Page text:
The concept of open source is well-established in the software world but there are signs that the approach may have applications in the hardware sector.
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Open source hardware works by developing and sharing details of circuit boards, right up to the idea of giving away devices to users for nothing.
The champion of "free" is author Chris Anderson who has published a book predicting that hardware is the next natural extension of the open source movement.
"You're likely familiar with the concept of open source software, but the new idea of extending that to hardware - from circuit boards all the way up to consumer electronic gadgets like Google's Android phone - is just now emerging," he writes in Free, the future of a radical price.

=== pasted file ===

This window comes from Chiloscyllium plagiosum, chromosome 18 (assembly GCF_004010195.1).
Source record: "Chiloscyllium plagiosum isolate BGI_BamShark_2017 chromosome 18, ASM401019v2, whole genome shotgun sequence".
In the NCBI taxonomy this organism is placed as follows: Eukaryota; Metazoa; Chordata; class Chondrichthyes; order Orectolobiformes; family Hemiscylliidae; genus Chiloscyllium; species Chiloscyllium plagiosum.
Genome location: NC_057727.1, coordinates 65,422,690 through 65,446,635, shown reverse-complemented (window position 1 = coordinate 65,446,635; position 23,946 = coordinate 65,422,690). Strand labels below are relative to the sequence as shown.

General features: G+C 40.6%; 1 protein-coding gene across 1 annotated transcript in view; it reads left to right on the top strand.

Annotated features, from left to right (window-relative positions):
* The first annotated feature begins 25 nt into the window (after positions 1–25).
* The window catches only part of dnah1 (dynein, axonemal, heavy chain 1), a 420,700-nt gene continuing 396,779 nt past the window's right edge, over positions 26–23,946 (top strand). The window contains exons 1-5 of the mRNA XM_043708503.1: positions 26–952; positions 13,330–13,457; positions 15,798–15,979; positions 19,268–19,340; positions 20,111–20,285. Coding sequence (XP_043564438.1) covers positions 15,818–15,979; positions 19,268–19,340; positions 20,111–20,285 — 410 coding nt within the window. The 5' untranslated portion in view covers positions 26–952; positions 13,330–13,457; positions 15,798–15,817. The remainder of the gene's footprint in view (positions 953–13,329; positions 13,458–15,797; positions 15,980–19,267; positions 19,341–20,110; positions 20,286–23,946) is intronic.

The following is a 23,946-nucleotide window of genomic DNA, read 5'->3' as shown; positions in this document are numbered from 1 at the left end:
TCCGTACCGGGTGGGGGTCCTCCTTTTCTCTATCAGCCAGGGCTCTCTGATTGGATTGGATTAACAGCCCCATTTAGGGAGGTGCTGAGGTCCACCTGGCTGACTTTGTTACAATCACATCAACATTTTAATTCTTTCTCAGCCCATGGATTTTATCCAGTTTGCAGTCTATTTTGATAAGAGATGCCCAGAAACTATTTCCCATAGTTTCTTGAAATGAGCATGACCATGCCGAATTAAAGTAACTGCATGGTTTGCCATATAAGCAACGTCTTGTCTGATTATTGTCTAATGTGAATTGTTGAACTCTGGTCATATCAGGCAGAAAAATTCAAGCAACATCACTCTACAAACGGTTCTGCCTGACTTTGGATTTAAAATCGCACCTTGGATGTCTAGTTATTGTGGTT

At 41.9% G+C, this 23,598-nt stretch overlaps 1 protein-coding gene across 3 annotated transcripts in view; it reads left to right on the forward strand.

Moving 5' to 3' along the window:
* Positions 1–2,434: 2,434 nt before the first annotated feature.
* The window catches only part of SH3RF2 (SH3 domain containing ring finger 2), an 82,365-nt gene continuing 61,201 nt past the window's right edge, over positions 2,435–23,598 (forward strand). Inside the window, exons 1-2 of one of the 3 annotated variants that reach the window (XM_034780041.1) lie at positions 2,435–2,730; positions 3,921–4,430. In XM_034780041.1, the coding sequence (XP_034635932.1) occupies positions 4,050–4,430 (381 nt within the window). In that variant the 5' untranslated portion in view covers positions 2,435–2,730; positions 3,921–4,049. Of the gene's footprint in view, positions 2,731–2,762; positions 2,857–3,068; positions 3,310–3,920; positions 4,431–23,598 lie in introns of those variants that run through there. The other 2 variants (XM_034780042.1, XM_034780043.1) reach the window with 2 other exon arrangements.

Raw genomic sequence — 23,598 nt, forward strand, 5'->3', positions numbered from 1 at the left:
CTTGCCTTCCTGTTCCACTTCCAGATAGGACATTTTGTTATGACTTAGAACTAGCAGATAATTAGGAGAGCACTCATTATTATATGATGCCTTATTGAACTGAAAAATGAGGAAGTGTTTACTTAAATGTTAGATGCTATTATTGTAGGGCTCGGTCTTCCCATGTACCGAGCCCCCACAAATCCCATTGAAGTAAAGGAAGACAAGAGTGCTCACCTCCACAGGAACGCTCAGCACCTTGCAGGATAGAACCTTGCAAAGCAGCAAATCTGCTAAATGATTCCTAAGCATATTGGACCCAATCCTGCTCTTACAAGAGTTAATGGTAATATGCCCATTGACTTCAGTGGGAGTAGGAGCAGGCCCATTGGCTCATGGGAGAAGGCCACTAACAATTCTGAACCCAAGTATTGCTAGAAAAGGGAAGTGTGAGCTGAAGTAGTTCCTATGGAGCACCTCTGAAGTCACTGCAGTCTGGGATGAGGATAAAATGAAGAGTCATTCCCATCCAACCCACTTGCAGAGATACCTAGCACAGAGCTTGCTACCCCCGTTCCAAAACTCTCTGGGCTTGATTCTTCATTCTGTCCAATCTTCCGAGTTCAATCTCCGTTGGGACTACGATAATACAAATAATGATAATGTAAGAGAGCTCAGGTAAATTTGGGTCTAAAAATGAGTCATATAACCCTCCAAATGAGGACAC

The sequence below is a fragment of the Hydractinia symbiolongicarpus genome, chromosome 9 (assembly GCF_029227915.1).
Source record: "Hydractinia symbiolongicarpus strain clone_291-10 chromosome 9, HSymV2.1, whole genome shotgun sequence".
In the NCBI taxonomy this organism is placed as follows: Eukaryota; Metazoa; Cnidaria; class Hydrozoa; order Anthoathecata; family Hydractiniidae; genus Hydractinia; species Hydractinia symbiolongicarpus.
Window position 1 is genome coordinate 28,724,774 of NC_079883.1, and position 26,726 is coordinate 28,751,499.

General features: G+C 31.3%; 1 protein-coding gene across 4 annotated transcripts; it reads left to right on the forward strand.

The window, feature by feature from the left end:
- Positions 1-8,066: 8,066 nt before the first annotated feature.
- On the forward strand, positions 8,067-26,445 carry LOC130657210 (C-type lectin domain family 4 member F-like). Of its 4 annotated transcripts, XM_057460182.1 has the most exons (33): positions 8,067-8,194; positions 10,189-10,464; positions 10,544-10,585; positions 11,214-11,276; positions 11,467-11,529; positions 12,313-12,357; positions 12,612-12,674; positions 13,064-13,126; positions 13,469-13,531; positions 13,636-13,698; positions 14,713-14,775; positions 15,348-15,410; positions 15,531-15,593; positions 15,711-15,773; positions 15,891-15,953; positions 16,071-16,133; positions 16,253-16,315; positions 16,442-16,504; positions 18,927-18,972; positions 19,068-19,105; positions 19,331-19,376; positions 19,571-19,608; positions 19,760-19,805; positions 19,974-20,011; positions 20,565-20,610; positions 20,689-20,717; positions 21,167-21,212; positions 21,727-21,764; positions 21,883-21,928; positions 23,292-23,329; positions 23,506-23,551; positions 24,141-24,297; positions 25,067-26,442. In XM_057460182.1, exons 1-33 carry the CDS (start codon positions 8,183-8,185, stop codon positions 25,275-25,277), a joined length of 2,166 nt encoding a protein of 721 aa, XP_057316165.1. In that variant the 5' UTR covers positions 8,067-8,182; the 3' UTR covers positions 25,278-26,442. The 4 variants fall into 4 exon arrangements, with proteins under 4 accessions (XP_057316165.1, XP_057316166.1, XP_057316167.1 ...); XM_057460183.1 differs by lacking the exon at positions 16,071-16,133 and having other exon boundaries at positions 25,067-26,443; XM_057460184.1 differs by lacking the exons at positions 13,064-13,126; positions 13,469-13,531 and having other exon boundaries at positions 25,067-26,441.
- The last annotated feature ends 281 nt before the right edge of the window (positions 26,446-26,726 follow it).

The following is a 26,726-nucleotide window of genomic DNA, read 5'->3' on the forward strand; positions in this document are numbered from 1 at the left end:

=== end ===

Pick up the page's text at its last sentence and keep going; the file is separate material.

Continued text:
"The way most open source hardware companies work is this: All the plans, printed circuit board files, software, and instructions are free and available to all. If you want to build your own (or, even better, improve on a design), you're encouraged to do so. But if you don't want the hassle or risk of doing it yourself, you can buy a pre-made version that's guaranteed to work," he writes.
Some of the companies which have started in this space are making their money through licence and certification fees charged to the resellers that make and sell the boards.
More on open source:
- Michael Pincher blogs on open source hardware.
- Microsoft releases code to the open source community
- Open source security is the future.
A version of this story originally appeared on MicroScope.